Sheriffs protect lives and property. They gather facts and collect evidence of possible crimes. Their duties depend on the size and type of their organizations. A sheriff’s work can be physically demanding, stressful, and dangerous. Police officers, in general, have one of the highest rates of on-the-job injuries and fatalities.
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Sheriffs typically do the following:
The daily activities of sheriffs vary with their occupational specialty and whether they are working for a local or government agency. Duties also differ among federal agencies, which enforce different aspects of the law. Regardless of job duties or location, sheriffs at all levels must write reports and keep detailed records that will be needed if they testify in court.
Sheriff’s applicants usually must have at least a high school education or GED and be a graduate of their agency’s training academy. Many agencies require some college coursework or a college degree. Knowledge of a foreign language is an asset in many federal agencies and urban departments.
Candidates must be citizens of their country, must usually be at least 21 years old, have a driver’s license, and must meet specific physical qualifications. They may have to pass physical exams of vision, hearing, strength, and agility as well as competitive written exams. Previous work or military experience is often seen as a plus. Candidates typically go through a series of interviews and may be asked to take lie detector and drug tests. A felony conviction may disqualify a candidate.
Applicants usually have recruit training before becoming an officer. In large local police departments, recruits get training in their agency's police academy. In small agencies, recruits often attend a regional or state academy. Training includes classroom instruction in constitutional law, civil rights, state laws and local ordinances, and police ethics. Recruits also receive training and supervised experience in areas such as patrol, traffic control, and use of firearms, self-defense, first aid, and emergency response.
Regional and local agencies encourage applicants to continue their education after high school by taking courses or training related to law enforcement. Many applicants for entry-level police jobs have taken some college classes, and a significant number are college graduates. Many junior colleges, colleges, and universities offer programs in law enforcement or criminal justice. Many agencies offer financial assistance to officers who pursue these or related degrees.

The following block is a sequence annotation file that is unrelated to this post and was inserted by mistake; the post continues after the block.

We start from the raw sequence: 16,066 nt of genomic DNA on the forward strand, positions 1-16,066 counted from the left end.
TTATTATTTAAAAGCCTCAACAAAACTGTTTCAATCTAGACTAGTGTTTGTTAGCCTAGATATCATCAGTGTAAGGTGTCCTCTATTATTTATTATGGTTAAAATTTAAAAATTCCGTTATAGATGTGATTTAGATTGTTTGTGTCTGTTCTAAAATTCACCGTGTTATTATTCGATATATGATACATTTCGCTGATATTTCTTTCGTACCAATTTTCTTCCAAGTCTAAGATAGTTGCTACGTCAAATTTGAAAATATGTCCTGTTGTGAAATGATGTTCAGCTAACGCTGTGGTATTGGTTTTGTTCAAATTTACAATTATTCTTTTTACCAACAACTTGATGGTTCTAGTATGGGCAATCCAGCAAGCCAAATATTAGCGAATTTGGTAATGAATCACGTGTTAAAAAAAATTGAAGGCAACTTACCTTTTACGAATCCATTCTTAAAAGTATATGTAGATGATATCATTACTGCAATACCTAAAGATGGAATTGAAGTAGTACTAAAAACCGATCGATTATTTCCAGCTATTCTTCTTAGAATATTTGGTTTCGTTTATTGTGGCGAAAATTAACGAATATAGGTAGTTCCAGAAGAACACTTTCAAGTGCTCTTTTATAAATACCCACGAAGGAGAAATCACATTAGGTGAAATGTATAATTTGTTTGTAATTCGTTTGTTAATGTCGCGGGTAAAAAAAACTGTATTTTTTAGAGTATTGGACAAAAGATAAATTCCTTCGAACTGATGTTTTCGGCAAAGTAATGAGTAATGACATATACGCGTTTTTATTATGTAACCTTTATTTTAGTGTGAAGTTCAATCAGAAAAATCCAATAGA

Sheriffs’ work can be physically demanding, stressful, and dangerous.. In addition to confrontations with criminals, sheriffs need to be constantly alert and ready to deal appropriately with a number of other threatening scenarios.
They regularly work at crime or accident scenes and other traumatic events as well as deal with the death and suffering that they encounter. Although a career in law enforcement may take a toll on their private lives, many officers find it rewarding to help members of their communities.
The jobs of some federal agents require extensive travel, often on short notice. These agents may relocate a number of times over the course of their careers. Some special agents, such as those involved in border patrol, may work outdoors in rugged terrain and in all kinds of weather.
The median annual wage of sheriffs was $55,010 in May 2010. (The median wage is the wage at which half the workers in an occupation earned more than that amount and half earned less.) The lowest 10% earned less than $32,440, and the top 10% earned more than $88,870.